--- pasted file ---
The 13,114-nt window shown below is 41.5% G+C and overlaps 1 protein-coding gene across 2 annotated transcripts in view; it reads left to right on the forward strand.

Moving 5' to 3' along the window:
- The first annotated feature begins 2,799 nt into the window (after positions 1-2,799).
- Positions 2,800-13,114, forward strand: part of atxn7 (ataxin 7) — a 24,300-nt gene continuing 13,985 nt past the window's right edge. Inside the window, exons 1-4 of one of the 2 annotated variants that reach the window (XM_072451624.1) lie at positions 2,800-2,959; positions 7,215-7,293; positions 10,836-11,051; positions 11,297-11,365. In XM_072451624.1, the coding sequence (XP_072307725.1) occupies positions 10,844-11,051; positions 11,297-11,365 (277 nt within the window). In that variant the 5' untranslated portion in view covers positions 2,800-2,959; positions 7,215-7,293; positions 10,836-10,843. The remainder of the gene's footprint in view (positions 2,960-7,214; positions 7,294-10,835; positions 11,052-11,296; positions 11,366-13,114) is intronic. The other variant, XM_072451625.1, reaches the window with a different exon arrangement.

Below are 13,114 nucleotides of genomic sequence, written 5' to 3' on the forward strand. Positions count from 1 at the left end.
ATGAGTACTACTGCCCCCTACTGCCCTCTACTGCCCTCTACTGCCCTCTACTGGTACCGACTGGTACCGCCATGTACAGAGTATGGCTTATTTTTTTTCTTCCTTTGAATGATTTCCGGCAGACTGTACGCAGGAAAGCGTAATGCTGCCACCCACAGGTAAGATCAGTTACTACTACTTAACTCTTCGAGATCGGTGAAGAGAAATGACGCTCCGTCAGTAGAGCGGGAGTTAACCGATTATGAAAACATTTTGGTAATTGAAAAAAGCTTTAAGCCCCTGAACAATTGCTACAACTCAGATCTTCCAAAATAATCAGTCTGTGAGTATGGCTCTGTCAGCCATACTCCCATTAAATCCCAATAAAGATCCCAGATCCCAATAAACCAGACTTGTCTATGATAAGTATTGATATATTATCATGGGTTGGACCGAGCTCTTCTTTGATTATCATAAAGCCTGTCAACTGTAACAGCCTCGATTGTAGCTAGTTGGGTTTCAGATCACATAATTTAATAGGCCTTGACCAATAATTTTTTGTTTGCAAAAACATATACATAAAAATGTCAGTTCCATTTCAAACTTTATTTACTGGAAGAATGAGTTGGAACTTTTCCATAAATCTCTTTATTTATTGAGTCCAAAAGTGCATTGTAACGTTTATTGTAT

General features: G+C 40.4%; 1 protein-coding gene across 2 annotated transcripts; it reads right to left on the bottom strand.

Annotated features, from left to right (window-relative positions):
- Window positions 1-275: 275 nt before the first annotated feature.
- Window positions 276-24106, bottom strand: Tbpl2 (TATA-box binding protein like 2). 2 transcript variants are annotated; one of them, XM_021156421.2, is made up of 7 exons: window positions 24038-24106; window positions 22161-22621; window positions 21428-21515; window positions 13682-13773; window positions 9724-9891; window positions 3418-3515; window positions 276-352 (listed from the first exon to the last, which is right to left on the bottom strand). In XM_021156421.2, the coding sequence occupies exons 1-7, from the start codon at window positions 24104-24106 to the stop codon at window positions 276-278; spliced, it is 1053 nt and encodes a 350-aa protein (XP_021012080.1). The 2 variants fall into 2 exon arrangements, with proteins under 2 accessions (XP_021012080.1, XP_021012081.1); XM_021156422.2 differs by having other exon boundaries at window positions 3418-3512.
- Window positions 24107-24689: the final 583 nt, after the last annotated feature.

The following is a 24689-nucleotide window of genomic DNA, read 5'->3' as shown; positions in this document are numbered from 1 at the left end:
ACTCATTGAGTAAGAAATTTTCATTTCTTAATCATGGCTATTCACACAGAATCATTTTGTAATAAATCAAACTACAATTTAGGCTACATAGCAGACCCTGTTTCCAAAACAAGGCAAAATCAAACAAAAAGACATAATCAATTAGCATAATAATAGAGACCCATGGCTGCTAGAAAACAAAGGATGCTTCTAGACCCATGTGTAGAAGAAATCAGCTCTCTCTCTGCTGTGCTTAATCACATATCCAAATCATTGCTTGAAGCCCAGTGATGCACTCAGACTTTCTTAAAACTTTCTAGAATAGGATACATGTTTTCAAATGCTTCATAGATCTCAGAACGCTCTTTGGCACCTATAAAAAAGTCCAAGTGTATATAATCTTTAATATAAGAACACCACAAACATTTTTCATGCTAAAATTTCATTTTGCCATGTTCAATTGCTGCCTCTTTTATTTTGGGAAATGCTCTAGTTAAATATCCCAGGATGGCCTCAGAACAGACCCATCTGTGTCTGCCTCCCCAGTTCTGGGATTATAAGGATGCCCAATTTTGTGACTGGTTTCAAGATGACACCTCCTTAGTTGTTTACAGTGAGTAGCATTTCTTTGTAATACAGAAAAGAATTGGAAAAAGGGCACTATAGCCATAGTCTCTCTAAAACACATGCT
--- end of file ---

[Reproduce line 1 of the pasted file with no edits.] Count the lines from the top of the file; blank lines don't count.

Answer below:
The 13,114-nt window shown below is 41.5% G+C and overlaps 1 protein-coding gene across 2 annotated transcripts in view; it reads left to right on the forward strand.